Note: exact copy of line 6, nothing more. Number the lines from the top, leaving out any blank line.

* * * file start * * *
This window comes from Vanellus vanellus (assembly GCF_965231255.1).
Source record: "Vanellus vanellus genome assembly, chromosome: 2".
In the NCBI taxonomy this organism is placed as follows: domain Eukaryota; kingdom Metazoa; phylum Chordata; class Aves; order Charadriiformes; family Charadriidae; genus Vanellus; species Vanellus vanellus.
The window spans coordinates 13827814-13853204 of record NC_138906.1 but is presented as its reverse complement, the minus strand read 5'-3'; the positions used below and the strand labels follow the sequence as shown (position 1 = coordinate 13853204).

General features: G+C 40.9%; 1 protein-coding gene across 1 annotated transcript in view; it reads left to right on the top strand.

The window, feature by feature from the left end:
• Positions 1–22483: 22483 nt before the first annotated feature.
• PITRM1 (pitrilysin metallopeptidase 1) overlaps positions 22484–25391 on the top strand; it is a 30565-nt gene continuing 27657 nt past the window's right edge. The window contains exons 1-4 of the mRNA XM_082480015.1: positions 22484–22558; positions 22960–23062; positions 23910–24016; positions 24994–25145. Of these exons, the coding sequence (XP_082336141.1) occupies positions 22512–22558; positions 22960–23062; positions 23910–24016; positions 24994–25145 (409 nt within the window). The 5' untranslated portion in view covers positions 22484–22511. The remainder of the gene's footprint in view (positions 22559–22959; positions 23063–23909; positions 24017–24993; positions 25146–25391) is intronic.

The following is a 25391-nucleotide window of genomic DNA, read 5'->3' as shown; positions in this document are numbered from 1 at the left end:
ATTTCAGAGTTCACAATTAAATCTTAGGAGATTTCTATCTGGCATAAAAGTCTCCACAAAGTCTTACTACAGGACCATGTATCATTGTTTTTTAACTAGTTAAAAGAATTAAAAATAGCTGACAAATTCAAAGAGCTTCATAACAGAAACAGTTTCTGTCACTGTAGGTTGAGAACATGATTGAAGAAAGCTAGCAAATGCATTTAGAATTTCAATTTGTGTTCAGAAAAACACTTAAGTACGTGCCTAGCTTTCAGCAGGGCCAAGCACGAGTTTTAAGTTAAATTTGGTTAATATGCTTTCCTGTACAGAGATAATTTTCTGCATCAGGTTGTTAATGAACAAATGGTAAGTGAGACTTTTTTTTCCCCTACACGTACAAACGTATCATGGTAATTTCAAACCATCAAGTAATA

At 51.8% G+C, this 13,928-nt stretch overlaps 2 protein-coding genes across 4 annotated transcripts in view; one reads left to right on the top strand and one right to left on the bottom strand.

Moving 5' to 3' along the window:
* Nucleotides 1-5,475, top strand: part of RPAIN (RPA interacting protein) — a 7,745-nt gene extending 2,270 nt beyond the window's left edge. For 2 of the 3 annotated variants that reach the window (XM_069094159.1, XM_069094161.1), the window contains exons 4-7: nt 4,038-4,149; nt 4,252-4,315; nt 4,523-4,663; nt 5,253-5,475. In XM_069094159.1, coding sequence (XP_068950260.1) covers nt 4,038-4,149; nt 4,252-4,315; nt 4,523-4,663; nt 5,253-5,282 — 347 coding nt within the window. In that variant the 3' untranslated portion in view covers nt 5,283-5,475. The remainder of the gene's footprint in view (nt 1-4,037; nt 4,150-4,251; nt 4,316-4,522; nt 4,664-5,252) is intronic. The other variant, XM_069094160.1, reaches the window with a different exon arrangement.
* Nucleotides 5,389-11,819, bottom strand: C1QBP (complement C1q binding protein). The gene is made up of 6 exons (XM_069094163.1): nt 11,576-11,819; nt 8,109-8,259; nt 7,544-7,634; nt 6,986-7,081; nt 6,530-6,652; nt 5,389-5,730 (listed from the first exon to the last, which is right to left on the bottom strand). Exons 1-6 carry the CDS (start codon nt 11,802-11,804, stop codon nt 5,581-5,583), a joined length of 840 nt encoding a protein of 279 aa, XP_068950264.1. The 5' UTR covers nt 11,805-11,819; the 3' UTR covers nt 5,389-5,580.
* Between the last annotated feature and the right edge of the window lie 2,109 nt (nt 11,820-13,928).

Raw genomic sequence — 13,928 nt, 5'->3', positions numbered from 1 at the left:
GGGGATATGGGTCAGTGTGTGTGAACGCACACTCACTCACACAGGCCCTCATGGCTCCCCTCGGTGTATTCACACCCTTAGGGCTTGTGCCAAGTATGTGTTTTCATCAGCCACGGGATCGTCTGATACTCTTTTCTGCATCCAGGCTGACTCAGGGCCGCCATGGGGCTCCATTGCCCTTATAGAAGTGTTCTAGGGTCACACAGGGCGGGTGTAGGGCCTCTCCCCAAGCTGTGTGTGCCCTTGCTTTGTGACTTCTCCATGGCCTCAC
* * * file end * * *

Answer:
The window, feature by feature from the left end: